N08788

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Lot 2
  • 2

Konstantin Alexeevich Korovin

Estimate
400,000 - 600,000 USD
Sold
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Description

  • Konstantin Alexeevich Korovin
  • Evening Serenade
  • signed in Cyrillic and dated 1916 (lower left)
  • oil on canvas
  • 34 1/2 by 26 in., 87.5 by 66 cm

Provenance

Private Collection, Paris (acquired directly from the artist)
Private Collection, Greece, circa 1975

Catalogue Note

Richly vibrant, intricately detailed and full of restrained sensuality, Korovin's female portraits are among his most appealing paintings, in particular those rare canvases he executed during his early Russian period. Generally depicting his subjects in deliberately aestheticized, vivid interiors, he employs deft impressionistic brushwork to create a mood of excitement and heightened romance, and nowhere does he achieve these aims more successfully than in those paintings set in the evening. In Korovin's "nocturnes" the female figures are often depicted by open windows or doors, the deep blue sky just visible beyond, and the darkness of the night is an important element in the color schemes of these works, providing a contrast to the warm glow of any lamps or candlelight. In the present work, most likely executed in the artist's studio in Gurzuf, the moonlight emanating through the glass windowpanes provides an important compositional balance to the interior light reflecting off the table and vase of flowers at left, where Korovin incorporates elements of a still life. Such combination of genres—portraiture, still life and interior—was not uncommon in the artist's oeuvre, but it is exceptionally exciting to uncover such a superb example of this tendency from his early, Russian period.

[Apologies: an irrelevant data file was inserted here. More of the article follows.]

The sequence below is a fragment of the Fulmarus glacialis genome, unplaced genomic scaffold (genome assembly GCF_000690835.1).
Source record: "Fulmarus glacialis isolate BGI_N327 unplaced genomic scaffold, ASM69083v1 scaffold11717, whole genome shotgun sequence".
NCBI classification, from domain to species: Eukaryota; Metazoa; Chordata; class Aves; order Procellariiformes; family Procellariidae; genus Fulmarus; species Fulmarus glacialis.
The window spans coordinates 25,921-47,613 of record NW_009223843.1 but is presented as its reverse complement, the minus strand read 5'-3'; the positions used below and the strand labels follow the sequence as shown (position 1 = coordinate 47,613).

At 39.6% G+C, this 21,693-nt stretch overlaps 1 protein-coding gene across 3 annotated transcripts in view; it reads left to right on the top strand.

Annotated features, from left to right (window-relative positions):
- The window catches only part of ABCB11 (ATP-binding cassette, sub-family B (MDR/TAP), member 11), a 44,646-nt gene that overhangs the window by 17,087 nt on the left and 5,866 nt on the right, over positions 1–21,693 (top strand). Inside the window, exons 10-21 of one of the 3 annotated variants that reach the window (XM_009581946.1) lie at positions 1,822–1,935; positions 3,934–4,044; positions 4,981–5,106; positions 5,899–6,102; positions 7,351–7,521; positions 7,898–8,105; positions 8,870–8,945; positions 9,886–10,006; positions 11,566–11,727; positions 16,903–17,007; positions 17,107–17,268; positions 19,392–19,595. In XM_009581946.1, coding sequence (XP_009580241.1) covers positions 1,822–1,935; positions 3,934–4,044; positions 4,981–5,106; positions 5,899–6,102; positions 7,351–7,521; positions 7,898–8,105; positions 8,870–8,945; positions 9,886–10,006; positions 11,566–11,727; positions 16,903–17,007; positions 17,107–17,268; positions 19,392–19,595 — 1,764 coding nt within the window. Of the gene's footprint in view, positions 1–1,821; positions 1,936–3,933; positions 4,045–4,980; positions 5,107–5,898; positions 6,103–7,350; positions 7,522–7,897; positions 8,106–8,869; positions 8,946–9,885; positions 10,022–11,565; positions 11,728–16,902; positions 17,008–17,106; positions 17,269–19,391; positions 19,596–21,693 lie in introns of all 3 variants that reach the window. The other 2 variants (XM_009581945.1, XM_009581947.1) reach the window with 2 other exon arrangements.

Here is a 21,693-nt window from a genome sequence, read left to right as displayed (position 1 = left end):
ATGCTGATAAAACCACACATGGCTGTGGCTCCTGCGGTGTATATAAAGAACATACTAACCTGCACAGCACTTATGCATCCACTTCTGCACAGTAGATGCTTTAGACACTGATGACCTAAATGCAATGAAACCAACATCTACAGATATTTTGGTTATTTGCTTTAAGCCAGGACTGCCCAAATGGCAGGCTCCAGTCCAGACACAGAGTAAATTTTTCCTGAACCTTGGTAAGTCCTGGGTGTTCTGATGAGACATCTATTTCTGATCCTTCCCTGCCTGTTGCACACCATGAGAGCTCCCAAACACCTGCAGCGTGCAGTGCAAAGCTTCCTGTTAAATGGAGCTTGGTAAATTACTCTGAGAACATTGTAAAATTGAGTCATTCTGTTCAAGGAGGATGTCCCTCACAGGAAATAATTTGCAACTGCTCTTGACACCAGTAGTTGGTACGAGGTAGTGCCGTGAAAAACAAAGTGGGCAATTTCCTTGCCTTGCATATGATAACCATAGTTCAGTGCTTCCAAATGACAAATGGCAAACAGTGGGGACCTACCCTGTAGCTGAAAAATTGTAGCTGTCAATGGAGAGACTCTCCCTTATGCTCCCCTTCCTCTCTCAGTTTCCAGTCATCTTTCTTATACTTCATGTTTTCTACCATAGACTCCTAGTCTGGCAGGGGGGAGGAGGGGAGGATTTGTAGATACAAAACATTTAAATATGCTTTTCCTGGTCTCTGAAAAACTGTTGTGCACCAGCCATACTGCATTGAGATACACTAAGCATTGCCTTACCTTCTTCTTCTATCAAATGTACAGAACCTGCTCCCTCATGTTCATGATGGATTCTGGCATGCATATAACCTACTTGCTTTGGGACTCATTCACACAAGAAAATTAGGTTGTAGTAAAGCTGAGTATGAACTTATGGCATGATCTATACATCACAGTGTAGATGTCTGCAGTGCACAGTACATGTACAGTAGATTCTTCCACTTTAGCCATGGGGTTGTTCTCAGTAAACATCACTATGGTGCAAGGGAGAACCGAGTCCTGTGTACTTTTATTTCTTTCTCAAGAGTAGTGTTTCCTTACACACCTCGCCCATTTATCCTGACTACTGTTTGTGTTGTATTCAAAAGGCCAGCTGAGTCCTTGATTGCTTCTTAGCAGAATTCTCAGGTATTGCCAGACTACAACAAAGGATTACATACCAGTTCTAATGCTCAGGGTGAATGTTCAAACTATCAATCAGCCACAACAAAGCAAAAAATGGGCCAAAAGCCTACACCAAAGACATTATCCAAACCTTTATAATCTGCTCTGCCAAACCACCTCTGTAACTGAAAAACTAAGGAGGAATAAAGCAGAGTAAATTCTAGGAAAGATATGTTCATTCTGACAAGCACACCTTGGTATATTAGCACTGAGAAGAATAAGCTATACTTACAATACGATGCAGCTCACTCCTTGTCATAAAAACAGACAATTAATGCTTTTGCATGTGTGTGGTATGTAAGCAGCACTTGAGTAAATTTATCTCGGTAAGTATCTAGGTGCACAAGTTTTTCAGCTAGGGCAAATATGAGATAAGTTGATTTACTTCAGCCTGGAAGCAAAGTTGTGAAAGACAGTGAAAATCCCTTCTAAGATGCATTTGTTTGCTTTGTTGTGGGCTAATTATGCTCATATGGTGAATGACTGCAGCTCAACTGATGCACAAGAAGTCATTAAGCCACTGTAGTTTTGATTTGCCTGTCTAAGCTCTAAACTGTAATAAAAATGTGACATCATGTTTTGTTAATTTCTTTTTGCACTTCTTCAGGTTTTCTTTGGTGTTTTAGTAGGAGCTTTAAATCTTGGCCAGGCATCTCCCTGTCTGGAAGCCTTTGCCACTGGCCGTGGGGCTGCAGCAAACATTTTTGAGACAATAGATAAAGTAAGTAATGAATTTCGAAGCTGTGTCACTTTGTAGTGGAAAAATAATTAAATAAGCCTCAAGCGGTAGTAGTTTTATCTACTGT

A lady strumming a guitar would become a recurrent theme in his work, where the theatrical use of color serves as a visual embodiment of music. Korovin valued the authenticity of the viewer's immediate impression and emphasized the accidental quality of this moment in the model's gestures. His art grew increasingly spontaneous, allowing paint to spill out beyond outlines to create its own harmonies, memorably described by Konstantin Yuon as "a figurative embodiment of the artist's happiness and his joie de vivre. All the colors in the world beckoned him forward and smiled on him."

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